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Subject:  Re: Here's your chance: Balance the Fed budget Date:  1/8/2007  1:28 PM
Author:  jcradd Number:  200569 of 606180

"If you say "a battery that lasts longer, rather than one that lasts shorter" then you are on solid ground.

If you say "a battery packaged more attractively, and advertised for better recognition" then you would be on solid ground.

When you cross-compare irrelative attributes, you are failing in objective comparisons."

If the battery lasts longer than another battery, there is more real value.

Advertising, aside from just communicating the actual existence and attributes of the product, adds no value and is a waste of resources. A battery with the same performance, but which has more TV commercials, doesn't have any additional real value, yet costs (someone) more.

In comparing the two things, I am trying to help illustrate creation of real value vs. creation of perceived value for you.

"you could have a more productive employee that grandstands better than otehrs, versus a loser who merely cubicle-dwells."

All other things being equal, the person who "grandstands" better is

a) wasting time/effort grandstanding instead of doing something productive, therefore a less valuable employee

and b) by definition less honest in dealing with other members of his own company, therefore a less valuable employee

"ON THE OTHER HAND, persuasive promotion and presentation is CRITICAL for the highest quality and highest true-value programs, products and services. Indeed, the 'skills of salesmanship' in this case may be as (or MORE) important than the production of the offering itself.

This is because creating legitimate quality DOES NOT ensure broad UNDERSTANDING of its quality, nor the shift of emotional inertia of the consumers in their default manner of emotional decisions. Peopl OFTEN can be presented with "the facts" and still make poor decisions... and it is here that the skills of persuasion, in the hands of ethical professionals, is tantamount."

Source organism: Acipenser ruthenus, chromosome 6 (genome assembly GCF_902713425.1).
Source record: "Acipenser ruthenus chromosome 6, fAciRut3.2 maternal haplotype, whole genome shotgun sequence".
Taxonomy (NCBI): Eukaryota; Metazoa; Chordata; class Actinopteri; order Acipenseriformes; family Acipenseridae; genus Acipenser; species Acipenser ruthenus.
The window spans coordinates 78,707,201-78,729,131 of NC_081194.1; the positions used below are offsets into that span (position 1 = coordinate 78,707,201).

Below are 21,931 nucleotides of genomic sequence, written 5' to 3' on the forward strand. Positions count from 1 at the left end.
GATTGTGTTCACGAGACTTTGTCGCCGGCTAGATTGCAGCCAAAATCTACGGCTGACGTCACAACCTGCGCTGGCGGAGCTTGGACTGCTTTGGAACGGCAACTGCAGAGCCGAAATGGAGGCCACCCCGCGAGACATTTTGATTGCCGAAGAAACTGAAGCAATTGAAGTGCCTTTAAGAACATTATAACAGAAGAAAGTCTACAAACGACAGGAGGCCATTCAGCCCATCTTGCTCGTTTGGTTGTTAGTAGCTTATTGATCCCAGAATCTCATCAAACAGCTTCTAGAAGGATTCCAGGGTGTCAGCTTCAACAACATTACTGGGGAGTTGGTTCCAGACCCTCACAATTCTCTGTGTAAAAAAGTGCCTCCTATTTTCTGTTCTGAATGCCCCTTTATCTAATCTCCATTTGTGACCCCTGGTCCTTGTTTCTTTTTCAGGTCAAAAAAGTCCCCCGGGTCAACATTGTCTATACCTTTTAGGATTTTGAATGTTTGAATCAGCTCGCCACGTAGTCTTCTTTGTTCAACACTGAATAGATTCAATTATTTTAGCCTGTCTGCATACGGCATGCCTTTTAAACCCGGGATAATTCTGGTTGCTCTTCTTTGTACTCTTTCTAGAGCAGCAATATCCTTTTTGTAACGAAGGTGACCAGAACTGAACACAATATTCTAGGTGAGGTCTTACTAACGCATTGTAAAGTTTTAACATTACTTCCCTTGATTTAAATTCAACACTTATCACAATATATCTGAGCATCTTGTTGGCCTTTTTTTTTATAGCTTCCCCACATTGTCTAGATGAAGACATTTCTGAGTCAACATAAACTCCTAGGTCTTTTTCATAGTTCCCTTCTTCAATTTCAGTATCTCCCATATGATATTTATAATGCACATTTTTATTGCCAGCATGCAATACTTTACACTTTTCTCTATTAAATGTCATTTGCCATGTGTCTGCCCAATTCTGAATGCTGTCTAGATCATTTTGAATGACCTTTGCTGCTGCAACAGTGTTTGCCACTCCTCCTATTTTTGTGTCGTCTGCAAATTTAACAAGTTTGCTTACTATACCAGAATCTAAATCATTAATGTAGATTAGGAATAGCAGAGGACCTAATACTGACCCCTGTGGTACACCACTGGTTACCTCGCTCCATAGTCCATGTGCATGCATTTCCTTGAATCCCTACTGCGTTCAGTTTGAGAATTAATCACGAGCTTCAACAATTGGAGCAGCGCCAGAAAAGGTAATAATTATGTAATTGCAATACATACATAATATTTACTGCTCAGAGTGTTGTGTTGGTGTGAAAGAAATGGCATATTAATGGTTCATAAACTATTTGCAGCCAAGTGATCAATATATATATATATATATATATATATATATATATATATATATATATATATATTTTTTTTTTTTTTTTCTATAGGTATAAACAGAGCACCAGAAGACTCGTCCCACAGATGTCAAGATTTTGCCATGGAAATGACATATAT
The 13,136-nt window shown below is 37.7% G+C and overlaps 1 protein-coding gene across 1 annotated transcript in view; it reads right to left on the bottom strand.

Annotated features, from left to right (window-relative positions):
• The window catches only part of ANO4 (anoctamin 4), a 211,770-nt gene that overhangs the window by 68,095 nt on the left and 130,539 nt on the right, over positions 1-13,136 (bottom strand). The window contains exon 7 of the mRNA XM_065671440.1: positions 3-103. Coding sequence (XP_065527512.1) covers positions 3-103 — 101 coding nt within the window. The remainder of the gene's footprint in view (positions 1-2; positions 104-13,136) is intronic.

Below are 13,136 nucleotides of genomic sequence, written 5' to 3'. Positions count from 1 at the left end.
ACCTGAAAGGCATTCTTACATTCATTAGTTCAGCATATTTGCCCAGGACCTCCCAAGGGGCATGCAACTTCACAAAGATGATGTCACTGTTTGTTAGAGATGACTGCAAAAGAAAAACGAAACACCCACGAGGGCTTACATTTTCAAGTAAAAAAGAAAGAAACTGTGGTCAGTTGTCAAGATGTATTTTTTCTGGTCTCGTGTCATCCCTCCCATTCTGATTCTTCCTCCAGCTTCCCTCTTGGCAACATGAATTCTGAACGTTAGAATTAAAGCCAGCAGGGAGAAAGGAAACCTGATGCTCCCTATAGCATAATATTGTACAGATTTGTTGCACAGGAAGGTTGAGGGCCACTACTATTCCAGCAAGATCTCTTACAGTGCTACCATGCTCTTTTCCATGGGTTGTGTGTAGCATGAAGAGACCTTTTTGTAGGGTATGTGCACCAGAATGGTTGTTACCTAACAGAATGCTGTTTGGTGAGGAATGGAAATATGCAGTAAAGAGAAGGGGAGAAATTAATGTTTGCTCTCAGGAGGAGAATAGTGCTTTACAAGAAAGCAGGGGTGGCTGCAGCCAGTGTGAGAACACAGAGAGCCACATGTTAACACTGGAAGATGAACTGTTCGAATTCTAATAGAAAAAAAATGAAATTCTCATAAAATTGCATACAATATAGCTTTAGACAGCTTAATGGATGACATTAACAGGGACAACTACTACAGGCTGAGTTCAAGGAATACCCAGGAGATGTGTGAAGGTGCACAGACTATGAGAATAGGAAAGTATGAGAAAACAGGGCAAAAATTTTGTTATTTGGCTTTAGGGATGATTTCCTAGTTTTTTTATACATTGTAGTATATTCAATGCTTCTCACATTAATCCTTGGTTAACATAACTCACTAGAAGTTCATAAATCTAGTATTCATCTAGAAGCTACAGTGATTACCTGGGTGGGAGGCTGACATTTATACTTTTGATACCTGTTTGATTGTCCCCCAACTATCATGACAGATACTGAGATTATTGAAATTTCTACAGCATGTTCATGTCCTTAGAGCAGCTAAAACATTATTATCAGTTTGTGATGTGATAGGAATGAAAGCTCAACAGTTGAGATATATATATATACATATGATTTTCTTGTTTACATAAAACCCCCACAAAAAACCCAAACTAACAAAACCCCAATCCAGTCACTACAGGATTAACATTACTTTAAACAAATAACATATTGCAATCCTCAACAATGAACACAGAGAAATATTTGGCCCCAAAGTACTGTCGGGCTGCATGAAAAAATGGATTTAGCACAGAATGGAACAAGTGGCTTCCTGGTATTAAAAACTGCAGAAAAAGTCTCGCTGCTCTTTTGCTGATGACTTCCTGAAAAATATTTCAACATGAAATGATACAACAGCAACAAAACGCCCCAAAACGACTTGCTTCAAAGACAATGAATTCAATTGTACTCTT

The only ethical form of persuasion is through the presentation of facts and logic. Period. End of story. Anything else is unethical, at least to the same extent that forcing someone at gunpoint is unethical. If you want to argue that somehow the ends justify the means, that can be done just as easily with force/violence as with any other form of "persuasion".

"In the end, in economic terms, "Value is defined by the appreciation of it, in whatever way that occurs, by the consumer." REAL value is as it is perceived... not the specifications of the engineering."

That is just logically wrong. What you are saying is essentially 'what they don't know won't hurt them.'

If you are talking about something completely subjective, like say music, or the type of view you prefer out your living room window, that is different. But when you convince someone to buy something inferior, you are doing harm even if they are happy because you have fooled them into thinking that they got a good deal. You are harming them because, even though they may be ignorant of the possibilty, they could have had a better product for the same price (or the same product for a lower price). You are also harming the efficiency of the market because you have skewed the dynamic that makes a free market work in the first place - fair competition where the best product at the best price wins out.

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